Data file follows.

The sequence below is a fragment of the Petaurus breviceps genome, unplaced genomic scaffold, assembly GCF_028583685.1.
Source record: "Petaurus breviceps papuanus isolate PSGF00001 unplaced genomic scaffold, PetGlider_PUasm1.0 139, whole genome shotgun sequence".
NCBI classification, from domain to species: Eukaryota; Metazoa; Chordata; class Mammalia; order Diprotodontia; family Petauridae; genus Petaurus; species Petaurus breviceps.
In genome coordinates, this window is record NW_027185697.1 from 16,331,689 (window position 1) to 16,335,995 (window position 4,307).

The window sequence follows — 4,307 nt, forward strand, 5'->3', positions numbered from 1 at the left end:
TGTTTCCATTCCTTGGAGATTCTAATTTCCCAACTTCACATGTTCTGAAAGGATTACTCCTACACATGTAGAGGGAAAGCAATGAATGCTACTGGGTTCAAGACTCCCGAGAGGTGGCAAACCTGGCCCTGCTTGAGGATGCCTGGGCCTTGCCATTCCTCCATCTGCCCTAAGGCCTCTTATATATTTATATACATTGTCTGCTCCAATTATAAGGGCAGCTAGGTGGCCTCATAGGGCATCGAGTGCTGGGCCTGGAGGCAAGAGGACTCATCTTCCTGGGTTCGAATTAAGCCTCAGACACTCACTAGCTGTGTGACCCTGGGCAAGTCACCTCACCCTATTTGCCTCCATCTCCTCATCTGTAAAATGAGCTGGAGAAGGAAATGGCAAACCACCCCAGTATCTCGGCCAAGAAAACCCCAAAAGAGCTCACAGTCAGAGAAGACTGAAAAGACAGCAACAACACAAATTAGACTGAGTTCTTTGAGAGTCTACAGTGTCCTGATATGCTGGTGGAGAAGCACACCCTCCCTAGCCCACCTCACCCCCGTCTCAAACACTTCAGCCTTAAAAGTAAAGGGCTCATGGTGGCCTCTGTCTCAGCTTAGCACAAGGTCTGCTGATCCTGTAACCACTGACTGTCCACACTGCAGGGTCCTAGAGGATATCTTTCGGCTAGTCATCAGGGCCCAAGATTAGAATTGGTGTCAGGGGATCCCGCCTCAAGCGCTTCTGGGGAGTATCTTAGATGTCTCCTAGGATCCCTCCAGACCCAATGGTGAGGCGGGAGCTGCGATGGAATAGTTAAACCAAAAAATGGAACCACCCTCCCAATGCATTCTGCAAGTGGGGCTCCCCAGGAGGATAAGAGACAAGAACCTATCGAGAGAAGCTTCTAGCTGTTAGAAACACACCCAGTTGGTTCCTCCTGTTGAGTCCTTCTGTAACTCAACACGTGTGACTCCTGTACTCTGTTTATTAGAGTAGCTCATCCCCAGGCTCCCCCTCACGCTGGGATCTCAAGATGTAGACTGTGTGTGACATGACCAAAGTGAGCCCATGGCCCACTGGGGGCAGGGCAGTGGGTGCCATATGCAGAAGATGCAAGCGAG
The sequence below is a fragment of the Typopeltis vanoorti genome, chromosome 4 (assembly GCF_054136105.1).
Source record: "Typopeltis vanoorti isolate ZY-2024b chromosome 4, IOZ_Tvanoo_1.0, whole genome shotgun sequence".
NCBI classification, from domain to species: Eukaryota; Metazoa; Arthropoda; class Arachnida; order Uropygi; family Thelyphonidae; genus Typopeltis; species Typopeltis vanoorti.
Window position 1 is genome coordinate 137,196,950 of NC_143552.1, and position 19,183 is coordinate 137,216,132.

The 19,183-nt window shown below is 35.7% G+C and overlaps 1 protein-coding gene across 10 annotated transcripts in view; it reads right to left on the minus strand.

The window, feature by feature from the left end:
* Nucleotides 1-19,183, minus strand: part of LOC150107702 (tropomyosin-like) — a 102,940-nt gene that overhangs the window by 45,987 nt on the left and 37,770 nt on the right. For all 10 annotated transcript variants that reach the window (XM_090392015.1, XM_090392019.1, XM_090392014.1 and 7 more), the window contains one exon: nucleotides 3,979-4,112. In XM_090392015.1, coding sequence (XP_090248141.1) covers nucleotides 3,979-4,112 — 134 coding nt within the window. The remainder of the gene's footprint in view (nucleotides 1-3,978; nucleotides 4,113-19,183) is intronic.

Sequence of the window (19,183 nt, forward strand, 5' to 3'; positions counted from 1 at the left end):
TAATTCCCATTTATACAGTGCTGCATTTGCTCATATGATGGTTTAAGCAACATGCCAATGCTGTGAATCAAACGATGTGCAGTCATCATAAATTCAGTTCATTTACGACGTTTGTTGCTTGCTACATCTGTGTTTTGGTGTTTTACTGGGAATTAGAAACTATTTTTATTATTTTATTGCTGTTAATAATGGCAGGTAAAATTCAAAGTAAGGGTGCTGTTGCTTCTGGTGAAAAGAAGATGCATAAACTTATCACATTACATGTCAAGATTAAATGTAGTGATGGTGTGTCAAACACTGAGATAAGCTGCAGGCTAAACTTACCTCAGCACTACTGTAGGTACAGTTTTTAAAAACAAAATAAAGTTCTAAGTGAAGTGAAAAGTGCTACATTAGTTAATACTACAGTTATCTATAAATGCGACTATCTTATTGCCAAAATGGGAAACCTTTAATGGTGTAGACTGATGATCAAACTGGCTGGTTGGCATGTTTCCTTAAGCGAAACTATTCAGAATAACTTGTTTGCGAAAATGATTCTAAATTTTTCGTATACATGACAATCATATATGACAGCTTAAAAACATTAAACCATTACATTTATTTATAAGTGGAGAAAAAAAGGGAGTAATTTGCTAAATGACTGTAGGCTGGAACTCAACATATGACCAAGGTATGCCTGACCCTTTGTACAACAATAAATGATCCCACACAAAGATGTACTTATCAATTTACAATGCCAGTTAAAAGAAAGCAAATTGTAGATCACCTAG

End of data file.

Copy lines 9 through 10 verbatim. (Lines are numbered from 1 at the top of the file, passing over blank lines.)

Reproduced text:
NCBI classification, from domain to species: Eukaryota; Metazoa; Arthropoda; class Arachnida; order Uropygi; family Thelyphonidae; genus Typopeltis; species Typopeltis vanoorti.
Window position 1 is genome coordinate 137,196,950 of NC_143552.1, and position 19,183 is coordinate 137,216,132.